• Abuse of privileges/trust

  • Selling of confidential corporate information

  • Mixing of test and production data or environments

  • No change control

  • Operating system design errors

  • DNS spoofing

  • Introduction of unauthorized software or hardware

  • Mixing of test and production data networks

  • DoS and DDoS

  • Trojan horses

  • Spoof messages

  • External attackers masquerading as valid users or customers

  • Equipment failure due to defective hardware

  • E-mail bombing

  • Physical destruction of computing devices or media

  • Poor backups

  • Backups of data that should not be backed up

  • Unauthorized physical access to system

  • Disclosure of company secrets

  • Subversion of DNS to redirect e-mail or other traffic

  • Malicious and/or deliberate damage of information

  • Modification of business data for example, customer or accounting data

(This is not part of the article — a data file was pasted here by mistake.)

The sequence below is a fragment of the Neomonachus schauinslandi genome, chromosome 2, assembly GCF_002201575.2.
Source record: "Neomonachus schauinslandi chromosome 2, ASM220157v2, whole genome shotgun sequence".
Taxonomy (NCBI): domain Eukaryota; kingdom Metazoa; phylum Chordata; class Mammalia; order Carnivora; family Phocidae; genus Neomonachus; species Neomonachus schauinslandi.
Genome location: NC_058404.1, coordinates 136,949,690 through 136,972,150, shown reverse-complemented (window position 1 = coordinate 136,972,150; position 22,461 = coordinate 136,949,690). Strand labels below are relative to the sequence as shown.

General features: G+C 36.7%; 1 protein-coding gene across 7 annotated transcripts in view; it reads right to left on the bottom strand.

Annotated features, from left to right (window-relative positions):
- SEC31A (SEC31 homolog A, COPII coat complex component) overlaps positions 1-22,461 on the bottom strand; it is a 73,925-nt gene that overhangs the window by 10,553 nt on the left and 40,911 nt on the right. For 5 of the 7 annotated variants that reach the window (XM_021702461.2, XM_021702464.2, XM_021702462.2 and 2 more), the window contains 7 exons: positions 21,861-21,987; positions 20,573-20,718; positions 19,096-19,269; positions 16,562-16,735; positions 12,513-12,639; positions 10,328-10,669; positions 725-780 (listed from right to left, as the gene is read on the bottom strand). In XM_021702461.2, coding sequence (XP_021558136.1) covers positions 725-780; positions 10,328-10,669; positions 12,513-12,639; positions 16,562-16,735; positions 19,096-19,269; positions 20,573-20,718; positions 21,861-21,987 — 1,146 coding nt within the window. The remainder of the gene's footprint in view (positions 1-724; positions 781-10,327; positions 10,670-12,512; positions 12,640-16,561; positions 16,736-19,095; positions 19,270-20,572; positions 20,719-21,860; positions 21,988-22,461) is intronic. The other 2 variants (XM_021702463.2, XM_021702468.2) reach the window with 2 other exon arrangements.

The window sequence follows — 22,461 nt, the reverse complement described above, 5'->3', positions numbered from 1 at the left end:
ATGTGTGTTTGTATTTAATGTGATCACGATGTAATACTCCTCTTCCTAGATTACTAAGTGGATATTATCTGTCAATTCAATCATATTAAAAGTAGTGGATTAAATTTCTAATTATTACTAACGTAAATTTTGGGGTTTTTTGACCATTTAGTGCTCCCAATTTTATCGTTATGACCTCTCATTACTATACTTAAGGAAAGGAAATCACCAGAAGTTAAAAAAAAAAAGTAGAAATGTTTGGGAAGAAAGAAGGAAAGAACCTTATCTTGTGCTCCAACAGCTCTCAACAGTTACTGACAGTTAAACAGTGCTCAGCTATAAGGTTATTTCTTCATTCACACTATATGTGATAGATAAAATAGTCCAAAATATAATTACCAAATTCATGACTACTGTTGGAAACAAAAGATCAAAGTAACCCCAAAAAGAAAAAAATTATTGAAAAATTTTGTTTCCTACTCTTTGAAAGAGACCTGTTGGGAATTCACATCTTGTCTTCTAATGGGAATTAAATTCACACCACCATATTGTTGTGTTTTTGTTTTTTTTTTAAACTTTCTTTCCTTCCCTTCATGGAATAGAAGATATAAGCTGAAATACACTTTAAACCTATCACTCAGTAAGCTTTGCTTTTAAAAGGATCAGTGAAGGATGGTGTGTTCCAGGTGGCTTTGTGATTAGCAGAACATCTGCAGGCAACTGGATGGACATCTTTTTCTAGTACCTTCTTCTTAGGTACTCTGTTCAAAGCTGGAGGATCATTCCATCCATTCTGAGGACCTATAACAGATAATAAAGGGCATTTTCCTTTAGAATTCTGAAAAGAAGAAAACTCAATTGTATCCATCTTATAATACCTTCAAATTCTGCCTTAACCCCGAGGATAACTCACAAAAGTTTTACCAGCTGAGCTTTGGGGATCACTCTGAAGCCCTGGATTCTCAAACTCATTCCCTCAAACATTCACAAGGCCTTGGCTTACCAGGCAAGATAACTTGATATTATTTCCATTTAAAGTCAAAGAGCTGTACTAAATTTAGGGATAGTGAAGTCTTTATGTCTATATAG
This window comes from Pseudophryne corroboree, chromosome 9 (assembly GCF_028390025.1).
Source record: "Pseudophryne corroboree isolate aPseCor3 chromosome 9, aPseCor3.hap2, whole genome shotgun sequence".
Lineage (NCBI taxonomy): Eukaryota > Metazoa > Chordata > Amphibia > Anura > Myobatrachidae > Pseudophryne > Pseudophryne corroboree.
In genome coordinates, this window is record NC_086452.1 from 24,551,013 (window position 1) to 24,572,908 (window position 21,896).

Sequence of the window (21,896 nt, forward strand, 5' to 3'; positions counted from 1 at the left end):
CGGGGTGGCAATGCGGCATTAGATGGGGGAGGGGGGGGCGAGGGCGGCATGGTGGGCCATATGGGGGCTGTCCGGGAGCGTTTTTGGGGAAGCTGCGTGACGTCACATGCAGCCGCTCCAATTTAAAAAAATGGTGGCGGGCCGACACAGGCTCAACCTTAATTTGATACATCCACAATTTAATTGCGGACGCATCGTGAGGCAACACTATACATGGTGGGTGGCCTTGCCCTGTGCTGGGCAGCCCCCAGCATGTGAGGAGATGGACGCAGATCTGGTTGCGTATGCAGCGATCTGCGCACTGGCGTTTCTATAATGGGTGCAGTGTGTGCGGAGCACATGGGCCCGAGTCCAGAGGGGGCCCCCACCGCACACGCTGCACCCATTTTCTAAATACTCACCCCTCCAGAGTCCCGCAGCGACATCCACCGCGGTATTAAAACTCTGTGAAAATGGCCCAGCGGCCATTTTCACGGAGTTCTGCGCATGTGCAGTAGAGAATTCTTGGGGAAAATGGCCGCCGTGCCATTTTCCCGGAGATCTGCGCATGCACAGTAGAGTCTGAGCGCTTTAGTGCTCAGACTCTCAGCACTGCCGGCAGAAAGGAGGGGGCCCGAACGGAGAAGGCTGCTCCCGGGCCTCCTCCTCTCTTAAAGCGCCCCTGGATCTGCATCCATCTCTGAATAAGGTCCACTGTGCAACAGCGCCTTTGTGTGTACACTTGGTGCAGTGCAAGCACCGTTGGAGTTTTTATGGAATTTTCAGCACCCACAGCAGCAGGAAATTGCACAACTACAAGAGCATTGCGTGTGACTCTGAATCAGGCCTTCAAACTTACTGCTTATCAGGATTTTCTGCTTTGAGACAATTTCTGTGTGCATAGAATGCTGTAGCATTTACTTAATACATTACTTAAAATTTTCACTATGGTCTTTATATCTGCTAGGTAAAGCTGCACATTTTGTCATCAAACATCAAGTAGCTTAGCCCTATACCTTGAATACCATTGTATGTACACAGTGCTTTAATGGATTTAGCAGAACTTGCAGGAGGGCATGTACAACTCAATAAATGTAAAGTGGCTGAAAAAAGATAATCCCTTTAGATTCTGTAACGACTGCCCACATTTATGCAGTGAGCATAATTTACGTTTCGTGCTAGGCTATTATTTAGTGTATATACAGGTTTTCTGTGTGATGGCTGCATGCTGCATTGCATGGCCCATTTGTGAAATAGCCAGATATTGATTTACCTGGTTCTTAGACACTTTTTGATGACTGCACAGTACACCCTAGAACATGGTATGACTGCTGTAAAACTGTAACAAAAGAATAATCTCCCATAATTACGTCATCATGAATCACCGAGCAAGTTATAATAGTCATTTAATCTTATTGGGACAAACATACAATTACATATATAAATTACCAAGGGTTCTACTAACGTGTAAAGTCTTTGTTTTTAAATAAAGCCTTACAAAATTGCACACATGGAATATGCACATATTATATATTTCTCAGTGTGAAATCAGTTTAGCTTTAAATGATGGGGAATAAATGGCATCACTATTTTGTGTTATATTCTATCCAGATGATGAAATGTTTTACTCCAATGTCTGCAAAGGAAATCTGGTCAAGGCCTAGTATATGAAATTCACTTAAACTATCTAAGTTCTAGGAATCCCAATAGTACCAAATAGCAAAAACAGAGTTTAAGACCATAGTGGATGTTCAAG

• Password cracking

The preceding examples comprise just a small list of the issues that you would be concerned with.

Before we can go any further, you must define the impacts to the business. An "impact" is the result of an incident that causes some type of loss to the business. The following are some examples, with financial impact assumed to be part of each:

  • Data disclosure This can be as simple as someone sending information out of the trusted environment to someone who should not have this information.

  • Data integrity compromised The best example of this is credit card information that has been stolen from various web sites.

  • Loss of customer confidence The credit card issue would also apply here, but this could also be a situation in which someone hacks your web site and places pornography on it.

  • Network impact This is when someone attacks the network, making it unusable for the customer or employee.

  • Messaging impacts This is when messaging is impacted and you cannot communicate via your messaging infrastructure.

Internet Security(c) A Jumpstart for Systems Administrators and IT Managers
Internet Security: A Jumpstart for Systems Administrators and IT Managers
ISBN: 1555582982
EAN: 2147483647
Year: 2003
Pages: 103